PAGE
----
New building planned near proposed hotel

The empty lot at 5423 Shilshole Ave NW, near the old Yankee Grill may soon become a four-story building. A Land Use application has been submitted for the building which will have 100,000 square feet of office, 1,715 square feet of retail, parking for 160 vehicles and one caretaker’s unit.

This is right next to the proposed hotel, The Point at Salmon Bay. Construction on the 166-room hotel was supposed to start last year, but so far there’s been no activity at the site. We touched base with owner Don Schwartz who says they’re still working on financing and could break ground on Ballard’s newest hotel as early as November.

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The founders of My Ballard

28 thoughts to “New building planned near proposed hotel”

  1. … for some reason I suspect that they will still be too expensive for most people to stay at… and with few business' in the Ballard area bringing in consistent business people I don't see how they could stay afloat.

  2. Interesting but how is that relate? (asking honestly)

    I remember in the 2000ish Seattle recession that city of Seattle (king county) lost a lot of residence as people moved to Kitsap and other counties that were less expensive. At the time a lot of companies had too choose between Bellevue vs Seattle and compare Cost/SqFoot. After 2000 there were some better deals on down town Seattle office space… but usually it was those building in Pioneer Square that give you the creeps if you were to be in earthquake.

    But now… I think business owners would need to make a decision… do I want to be on the East Side or on the West Side before the 520 construction starts.

  3. Yes, but that's right now. That will likely change by the time the buildings actually get built. Takes a few years for a building to get built and as we've once again learned, things can change quickly.

  4. They will stay in afloat because it is by many tourist spots and within busing distance of the zoo and within a shot of downtown Seattle. The only question is what kind of rates travelers can expect.

  5. To be clear, I was talking about the 100,000 new square feet of office space, not the hotel. I wasn't aware that there was much of a demand for new office space in Seattle.

  6. there's much to see in the area and transportation is just one bus downtown. i find this to be appealing if i were visiting and if one would want to get away from the downtown area. and visiting family doesn't have an excuse.

  7. Wow. A hotel, and office building, more condos, and another “Ballard Blocks” project all here in Ballard but the same transportation infrastructure that has been in place for many, many years. There will be a bike trail extension at some point and an elimination of parking. It seems that a parking structure may be needed for the businesses along Market Street and Ballard Ave, as well as the rest of the area.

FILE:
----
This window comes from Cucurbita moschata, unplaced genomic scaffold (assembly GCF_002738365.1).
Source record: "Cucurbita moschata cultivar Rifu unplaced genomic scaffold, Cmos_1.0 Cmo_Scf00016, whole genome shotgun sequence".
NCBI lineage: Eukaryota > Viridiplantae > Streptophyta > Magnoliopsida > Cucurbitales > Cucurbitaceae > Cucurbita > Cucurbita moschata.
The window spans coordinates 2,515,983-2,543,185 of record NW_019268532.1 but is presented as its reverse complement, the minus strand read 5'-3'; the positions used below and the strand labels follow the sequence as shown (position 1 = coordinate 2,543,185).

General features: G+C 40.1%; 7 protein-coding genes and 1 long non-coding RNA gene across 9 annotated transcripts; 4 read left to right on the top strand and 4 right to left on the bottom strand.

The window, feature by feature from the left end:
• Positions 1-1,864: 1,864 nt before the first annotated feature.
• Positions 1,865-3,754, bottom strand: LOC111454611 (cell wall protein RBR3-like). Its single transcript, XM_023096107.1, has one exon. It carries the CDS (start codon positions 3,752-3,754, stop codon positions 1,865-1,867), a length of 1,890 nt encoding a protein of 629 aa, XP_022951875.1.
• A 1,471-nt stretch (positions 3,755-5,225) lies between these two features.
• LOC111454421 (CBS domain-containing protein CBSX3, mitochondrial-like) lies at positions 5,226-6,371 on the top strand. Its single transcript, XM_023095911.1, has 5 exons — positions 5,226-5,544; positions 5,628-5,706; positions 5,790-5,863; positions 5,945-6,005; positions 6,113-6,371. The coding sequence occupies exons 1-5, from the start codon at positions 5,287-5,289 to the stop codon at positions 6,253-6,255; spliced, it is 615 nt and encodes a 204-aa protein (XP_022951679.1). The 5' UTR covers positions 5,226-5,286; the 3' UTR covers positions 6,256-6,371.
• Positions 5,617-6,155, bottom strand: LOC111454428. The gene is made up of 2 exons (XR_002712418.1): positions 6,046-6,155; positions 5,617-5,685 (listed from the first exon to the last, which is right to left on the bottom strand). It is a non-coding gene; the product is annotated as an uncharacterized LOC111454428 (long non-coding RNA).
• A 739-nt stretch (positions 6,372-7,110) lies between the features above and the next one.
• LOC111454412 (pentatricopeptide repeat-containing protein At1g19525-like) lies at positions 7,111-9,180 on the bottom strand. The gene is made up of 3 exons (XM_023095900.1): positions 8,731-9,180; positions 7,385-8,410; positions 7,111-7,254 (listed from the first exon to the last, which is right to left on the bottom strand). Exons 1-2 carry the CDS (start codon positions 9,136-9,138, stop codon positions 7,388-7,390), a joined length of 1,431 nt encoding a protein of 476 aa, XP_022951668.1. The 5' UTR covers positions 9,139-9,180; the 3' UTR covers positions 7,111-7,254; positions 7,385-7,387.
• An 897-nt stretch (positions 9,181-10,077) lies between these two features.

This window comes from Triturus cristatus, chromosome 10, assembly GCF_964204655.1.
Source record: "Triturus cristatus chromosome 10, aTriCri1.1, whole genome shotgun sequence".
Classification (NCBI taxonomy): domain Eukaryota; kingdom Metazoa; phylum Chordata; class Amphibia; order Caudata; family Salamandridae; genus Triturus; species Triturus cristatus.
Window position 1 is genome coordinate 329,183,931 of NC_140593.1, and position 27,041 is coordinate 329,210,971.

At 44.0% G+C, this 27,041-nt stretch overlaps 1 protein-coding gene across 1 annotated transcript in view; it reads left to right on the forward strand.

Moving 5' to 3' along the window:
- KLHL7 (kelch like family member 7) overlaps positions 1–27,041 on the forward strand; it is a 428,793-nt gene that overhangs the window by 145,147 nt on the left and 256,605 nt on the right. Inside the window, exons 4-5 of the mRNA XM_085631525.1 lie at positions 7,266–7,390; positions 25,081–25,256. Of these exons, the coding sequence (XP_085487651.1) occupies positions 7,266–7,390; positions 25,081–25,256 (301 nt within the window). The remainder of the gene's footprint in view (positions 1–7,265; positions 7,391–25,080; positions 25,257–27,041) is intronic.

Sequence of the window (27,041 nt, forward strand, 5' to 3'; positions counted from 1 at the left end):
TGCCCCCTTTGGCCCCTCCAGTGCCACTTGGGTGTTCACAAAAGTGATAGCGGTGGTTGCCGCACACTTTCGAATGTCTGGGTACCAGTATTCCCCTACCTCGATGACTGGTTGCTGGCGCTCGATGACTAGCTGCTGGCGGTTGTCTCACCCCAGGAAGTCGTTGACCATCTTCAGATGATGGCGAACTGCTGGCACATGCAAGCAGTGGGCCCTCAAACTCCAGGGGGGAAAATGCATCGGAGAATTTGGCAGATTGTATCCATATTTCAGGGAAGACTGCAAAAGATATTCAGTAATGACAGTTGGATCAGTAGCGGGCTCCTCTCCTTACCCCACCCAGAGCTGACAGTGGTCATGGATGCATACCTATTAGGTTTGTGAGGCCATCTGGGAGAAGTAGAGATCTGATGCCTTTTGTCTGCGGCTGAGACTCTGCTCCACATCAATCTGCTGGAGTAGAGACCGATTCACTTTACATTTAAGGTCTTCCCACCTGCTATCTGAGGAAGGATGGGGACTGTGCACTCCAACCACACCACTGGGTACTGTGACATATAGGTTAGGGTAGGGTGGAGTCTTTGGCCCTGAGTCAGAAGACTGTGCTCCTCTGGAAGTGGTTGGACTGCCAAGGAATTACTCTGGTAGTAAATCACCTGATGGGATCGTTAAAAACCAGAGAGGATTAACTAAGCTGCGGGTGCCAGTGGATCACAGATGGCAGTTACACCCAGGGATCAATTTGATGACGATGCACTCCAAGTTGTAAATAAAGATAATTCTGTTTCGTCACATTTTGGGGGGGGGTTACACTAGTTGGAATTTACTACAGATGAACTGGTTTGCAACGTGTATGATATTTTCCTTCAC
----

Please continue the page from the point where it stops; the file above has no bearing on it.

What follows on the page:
At times seems like 10 lbs of “stuff” is being packed into the proverbial 5 lb bag.

  8. that bike trail extension sounds great!

    then people can visit Seattle, stay at this hotel, and not even rent a car! they can have their belongings sent right to the hotel. what a concept!

  9. Like they say: “All real estate is local” and there might be plenty of office space downtown in big expensive buildings, but for a lot of small companies, those buildings are the last place they'd be interested in going, so to them there may be a real shortage of office space.
    I know that I'd never move my business into one of those office towers, but I'd look at a small office building in Ballard.

  10. It'd be absolutely fantastic to have a hotel in Ballard. It's such a pain having to put the rents up in downtown when they visit.

  11. I'm not against development, but I thought this area was zoned for industrial use only. I remember the hotel had to convince somebody that one of the local companies would use the hotel to house workers at least part time before they could get approvel.

    Also, the road there is only two lanes, with no turn lane, if I remember correctly. What is the developer going to do to alleviate congestion? (I sent these questions to the DPD, thanks for the link to the application. Comments may be submitted until the 14th!)

  12. I think that died With Fred Meyer, Ballard Blocks, Mars Hill etc; basically now if you say you enjoy looking at boats you are a maritime industry as far as zoning goes. They are more interested in service and office jobs then industry, it is prettier and nicer then actually making and/or harvesting widgets. I know that 24 out of 27 of the neighbors I know who work for companies who make things now commute to the East side or up north to Bothell etc. Basically living in the city is as trendy as the suburbs were just a short while ago and allowed uses are changing to reflect that. I don't think there is a thing that we can do about it it's just reality now.

  13. I think that area is all part of the re-zone, isn't it?

    Industry has been fighting the missing link for years because of the impact it will have on on their business. Meanwhile this hotel and a big mixed use office building is moving in. The city likes tourist tax dollars way too much to not allow this development. Ballard's industrial corridor in in for it.

  14. As healthy cities grow they tend to become less industrial. Manhattan once had a lot of industry but eventually that moved to the outer boroughs and now a lot of it is moving even further out to the cheaper land. Seattle is no different.

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